Social Language Learning Part 4 – Communication

As I mentioned before, I decided to study English on Lang-8 and LingQ. Still, I keep the other accounts active to help Japanese language learners by correcting their sentences and pronunciations, answering questions and so on. Besides, I started to study Chinese on LingQ and LiveMocha.

As for Chinese, I exchange messages with a little Chinese girl these days. She lives in East China, not Beijing or Shanghai. She is very good at English.   She is busy with school on weekdays, so she sends me messages on weekends. The other day we talked on Skype too. She spoke briskly and smartly.   Don’t you think she is amazing?  The face that a girl who is just 13 year-old can communicate overseas with people makes me realize how different times are now.   I’m wondering if there are such junior high students in Japan?

Incidentally, my first text chat was with a Kurdish woman living in Turkey. It was very impressive that I was able to talk with Kurdish, who I’m not familiar with.  I heard of Kurdish on the news, but I don’t know much about them.  Turkey is the home of the belly dance which I am learning.  So, I asked her about it, but she didn’t know. She said, “What is it?”   While I was thinking how I should explain it for only about 7,8 seconds,  she complained my answer was too late.  What an impatient Kurdish!  She said Japanese has beautiful sounds, especially the word “arigatou” which means “thank you”.   I don’t understand the feeling, but it’s interesting.

Furthermore, my first voice chat was with a Bosnian man.   I felt his sincerity from his voice. Since he asked me where I live, I answered “Kyushu, south Japan”. Then “Saga?”he asked.   Saga is a name of small prefecture in Kyushu.   How does he know such a small area???  He said “I know Saga by watchig Oshin”.  “Oshin” is a famous Japanese TV drama which was broadcast in the 1980’s.  I am surprised that people overseas still watch it even today.   He liked Saga dialects. lol It was a shame that my voice was so echoed with time lag that I couldn’t speak a lot. I want to talk with him again, but I can’t find him.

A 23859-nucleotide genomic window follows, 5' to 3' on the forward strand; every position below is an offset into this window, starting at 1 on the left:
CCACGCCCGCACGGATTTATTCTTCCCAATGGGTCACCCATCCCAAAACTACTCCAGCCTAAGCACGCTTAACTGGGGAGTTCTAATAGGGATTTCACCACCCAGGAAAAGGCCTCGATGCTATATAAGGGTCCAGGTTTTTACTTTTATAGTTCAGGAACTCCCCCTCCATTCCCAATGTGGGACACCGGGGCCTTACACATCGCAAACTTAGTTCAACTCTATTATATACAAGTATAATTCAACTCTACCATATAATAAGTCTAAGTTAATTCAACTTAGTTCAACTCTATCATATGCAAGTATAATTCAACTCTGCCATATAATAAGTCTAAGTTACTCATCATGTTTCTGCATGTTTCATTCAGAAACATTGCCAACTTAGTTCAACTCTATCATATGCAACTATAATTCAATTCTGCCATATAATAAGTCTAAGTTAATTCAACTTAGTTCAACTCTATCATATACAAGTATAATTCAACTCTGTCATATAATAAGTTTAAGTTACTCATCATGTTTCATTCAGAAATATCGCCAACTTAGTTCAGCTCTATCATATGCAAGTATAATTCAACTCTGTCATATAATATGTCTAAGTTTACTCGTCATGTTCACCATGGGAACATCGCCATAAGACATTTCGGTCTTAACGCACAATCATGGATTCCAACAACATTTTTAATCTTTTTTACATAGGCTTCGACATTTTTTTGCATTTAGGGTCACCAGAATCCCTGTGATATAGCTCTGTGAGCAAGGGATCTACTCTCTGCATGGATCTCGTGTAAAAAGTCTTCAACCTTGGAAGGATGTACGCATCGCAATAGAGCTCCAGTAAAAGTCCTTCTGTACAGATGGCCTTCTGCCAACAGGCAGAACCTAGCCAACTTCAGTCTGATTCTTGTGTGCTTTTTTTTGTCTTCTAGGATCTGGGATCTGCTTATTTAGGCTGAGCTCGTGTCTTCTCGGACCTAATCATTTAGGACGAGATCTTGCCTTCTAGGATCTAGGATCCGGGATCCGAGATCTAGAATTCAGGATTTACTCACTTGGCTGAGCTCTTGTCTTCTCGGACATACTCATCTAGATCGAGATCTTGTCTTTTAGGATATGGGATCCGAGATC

My story will be continued. Here is LiveMocha video. Interaction on LiveMocha is very active.

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Social Language Learning Part 3 – Multilingual

As you read  on the previous post, the founder of LingQ is Steve Kaufmann.  He is a Canadian who speaks more than 10 languages.  LingQ reflects his learning method that is focused on reading and listening.  He shares his experiences and tips for learning languages on his YouTube channel.  I recommend language learners watch his videos.  They must be beneficial because he, a multilingual himself, proves the effectiveness of the method.
Here is one of his videos.  (I uploaded his Japanese video in my Japanese blog.  He speaks Japanese fluently)

Social Language Learning Part 2 – LingQ

I wrote about Lang-8 in the previous post.  I really like LingQ as much as I like Lang-8.   LingQ is a language learning site which deals with 11 Languages.  The site has abundant contents that are very useful for listening and reading.  It is no wonder because materials can be imported from any other page on the internet.  After setting the LingQ button on a bookmark bar, you can easily import any text of interest by pressing it.  It is very convenient that the meaning of your unknown word shows up by clicking the word.  You can also create your own word list.  Since the sound can be downloaded into mp3 player, you can listen to it anytime and anywhere.  It is also possible for you to create original material by recording voices and typing texts. I want to try to create a Japanese one in the future.   For example, “A conversation of married couple’s fight” would be nice because such a situation isn’t common on most teaching websites .  lol If you pay some, you can talk with a native speakers on Skype or have your writing corrected. While I don’t need my writing correction thanks to Lang-8, I have speaking lessons with Americans.  By chance, I found two female Americans on the LingQ news feed who live in the suburbs of Chicago where I lived.  It is a lot of fun to talk with them.   It is also interesting that their teaching methods are different.   I wrote things about LingQ, but I still have lots of unknown matters on the site. Here is the promotion video.